Movie Review: ‘The Lego Movie 2’ isn’t as awesome as the first, but that’s okay
Director: Mike Mitchell
Writers: Phil Lord (screenplay by), Christopher Miller (screenplay by)
Stars: Chris Pratt, Elizabeth Banks, Will Arnett, Tiffany Haddish, Stephanie Beatriz
Synopsis: It’s been five years since everything was awesome and the citizens are facing a huge new threat: Lego Duplo invaders from outer space, wrecking everything faster than they can rebuild.
When the slogan of your movie franchise is “everything is awesome,” everything must maintain its awesomeness in order to conform to your previously established paradigm. In other words, the sequel must also be awesome. While The Lego Movie 2 does not equal the excitement and well-packaged fun of the first, it exists as a worthy follow-up and hangs on to the heart and soul of the franchise.
It’s been five years since the events of The Lego Movie. Strange DUPLO aliens have brought the citizens of Bricksburg to the brink of extinction. Now living in a dystopian society, a mysterious figure arrives and promptly kidnaps several of Emmet’s (Chris Pratt) friends, including Lucy/Wyldestyle (Elizabeth Banks). Emmet sets off on his rescue mission to save his friends, but along the way meets allies and enemies who test him at every turn.
The surprises of the original film are somewhat tempered, as we as an audience understand the connotations to the strange words and locations the characters mention. However, as one pieces together the subtle clues, the film still manages to wriggle out of those assumptions and delivers a few unseen gems that astound. This is the struggle of the sequel. Once an audience is educated in the language and laws of the filmic world, then the stakes are raised on how much can remain hidden from the audience’s expectations. Writers Phil Lord and Christopher Miller are keenly aware of this and manage to keep the audience guessing, which makes the film immensely entertaining for adults as well as children.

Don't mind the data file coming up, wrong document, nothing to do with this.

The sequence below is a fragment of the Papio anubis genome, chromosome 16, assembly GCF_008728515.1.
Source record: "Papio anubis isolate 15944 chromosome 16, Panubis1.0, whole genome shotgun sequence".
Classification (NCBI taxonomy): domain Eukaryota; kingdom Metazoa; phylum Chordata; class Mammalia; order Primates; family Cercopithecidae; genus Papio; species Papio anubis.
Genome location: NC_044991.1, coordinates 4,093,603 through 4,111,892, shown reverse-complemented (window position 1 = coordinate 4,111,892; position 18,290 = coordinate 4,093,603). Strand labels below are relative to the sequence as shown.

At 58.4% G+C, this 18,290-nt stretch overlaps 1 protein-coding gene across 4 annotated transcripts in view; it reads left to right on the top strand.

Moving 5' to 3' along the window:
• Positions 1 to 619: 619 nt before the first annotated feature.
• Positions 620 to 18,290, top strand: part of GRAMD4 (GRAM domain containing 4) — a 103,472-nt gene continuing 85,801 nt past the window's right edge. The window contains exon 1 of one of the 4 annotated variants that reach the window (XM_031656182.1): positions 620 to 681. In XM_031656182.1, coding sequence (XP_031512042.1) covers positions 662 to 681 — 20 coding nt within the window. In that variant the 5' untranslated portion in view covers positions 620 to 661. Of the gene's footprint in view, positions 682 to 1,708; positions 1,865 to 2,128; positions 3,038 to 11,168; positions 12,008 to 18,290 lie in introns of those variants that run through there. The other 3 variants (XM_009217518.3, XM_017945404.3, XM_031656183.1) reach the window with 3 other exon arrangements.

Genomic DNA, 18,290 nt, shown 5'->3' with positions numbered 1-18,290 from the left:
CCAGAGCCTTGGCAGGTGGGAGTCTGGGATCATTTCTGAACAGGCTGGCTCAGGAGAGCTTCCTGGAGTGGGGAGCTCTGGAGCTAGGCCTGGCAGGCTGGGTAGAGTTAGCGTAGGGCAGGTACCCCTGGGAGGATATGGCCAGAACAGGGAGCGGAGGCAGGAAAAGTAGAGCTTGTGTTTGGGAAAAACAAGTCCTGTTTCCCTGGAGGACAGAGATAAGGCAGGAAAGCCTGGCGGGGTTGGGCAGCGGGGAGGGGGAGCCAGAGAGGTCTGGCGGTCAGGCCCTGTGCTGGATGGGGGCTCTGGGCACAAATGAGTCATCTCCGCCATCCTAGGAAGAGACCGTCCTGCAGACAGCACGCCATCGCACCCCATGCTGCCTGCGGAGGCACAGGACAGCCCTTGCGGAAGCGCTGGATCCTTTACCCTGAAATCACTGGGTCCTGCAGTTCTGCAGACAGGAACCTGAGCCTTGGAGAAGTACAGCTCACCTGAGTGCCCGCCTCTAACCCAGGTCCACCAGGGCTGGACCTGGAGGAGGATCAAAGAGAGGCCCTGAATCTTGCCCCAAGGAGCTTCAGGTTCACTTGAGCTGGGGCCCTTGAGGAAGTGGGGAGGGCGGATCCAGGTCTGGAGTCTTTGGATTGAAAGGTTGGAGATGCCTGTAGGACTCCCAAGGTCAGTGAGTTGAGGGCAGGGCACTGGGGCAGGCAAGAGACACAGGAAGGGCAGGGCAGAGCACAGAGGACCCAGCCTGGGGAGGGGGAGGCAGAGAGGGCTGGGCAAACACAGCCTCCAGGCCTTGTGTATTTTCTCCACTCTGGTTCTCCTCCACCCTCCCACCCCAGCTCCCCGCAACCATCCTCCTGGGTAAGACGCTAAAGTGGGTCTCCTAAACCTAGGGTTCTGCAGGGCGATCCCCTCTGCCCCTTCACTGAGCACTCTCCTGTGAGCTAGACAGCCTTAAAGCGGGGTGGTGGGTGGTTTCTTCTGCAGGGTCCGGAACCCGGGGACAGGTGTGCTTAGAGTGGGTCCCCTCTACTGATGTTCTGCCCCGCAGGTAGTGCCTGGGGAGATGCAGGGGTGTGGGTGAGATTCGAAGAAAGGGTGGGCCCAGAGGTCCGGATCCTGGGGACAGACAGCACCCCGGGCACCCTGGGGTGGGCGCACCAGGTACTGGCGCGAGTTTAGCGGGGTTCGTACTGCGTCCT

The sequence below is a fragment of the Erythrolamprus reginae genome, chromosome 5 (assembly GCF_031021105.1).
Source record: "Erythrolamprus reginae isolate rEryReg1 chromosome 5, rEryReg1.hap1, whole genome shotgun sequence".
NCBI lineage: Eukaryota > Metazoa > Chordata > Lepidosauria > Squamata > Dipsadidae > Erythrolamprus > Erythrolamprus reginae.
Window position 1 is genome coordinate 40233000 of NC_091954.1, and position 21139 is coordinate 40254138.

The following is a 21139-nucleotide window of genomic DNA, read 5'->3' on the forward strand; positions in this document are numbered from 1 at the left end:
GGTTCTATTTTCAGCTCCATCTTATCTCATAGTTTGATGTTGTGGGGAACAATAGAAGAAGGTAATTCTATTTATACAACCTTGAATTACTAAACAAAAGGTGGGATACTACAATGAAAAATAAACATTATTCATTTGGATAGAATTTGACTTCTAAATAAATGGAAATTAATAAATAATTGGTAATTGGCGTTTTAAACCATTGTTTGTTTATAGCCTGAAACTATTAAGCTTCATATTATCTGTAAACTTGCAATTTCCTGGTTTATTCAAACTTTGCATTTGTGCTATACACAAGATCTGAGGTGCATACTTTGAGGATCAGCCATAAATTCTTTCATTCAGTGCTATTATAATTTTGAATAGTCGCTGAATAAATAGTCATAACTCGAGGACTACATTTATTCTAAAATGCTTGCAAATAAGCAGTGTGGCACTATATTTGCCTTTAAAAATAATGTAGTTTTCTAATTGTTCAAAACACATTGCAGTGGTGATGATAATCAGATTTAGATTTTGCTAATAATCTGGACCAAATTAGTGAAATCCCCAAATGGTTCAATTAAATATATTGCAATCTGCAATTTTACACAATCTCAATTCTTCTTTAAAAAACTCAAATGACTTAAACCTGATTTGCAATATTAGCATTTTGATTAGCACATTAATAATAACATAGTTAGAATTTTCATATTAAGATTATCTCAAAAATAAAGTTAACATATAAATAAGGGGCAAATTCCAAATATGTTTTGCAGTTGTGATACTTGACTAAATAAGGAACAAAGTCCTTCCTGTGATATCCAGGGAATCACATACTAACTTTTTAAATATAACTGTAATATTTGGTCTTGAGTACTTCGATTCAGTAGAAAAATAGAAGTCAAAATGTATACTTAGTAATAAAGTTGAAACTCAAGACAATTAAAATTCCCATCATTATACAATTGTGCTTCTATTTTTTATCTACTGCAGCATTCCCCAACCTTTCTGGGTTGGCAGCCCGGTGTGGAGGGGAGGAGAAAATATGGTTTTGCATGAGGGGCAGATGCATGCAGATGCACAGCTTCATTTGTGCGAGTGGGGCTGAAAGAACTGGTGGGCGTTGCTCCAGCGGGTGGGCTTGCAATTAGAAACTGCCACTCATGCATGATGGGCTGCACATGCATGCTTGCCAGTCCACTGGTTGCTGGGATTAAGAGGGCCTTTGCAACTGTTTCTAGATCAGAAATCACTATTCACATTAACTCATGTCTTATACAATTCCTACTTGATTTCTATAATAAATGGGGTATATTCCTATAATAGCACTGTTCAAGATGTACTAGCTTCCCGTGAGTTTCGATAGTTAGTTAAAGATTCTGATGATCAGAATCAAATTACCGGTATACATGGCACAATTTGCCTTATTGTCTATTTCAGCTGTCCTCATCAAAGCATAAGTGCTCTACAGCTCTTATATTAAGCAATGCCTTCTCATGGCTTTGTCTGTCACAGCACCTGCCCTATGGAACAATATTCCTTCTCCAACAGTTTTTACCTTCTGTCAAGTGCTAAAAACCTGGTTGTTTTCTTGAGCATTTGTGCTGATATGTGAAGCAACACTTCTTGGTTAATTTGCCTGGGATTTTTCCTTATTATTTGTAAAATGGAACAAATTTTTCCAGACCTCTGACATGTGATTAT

The themes of The Lego Movie 2 are deeper and more complex than those of the first film. Cynicism, masculinity, the ability to change, and empathy are all tied into an extremely entertaining popcorn movie. The jokes and the visuals come pretty fast, as they did in the first film, but this time the weight of the action and characters seems to threaten to crush everything that’s awesome. However, this never happens as the film deftly manages to be both subtly serious and outrageously silly. The deeper themes allow adult audiences to ponder the serious complexities, while kids will delight in the fever dream of colors, sounds, and musical numbers (and there are several well-timed numbers). This balance really helps when the perceived rules are thrown out the window and the film goes on to defy physical and temporal boundaries. Because of the trust and care instilled in the first half of the film, the audience accepts these breaks from reality, only due to the lack of reality inherent in the rest of the film. In other words, we accept the rules and understand the brittleness of the rules, but don’t seem to care at all when and if they are shattered.
In short, The Lego Movie 2 is a fantastic romp in a world of childhood dreams that can be enjoyed by adults and children alike. The all-star voice cast is superb, and the writing is top notch. The film plays with expectations and subverts those expectations to the delight of all, even as it tackles complicated themes. While not being the original, The Lego Movie 2 still manages to blaze a trail of its own, and deservedly takes its place in this brilliantly engineered franchise.
Overall Grade: B
Hear our podcast review on Episode 312!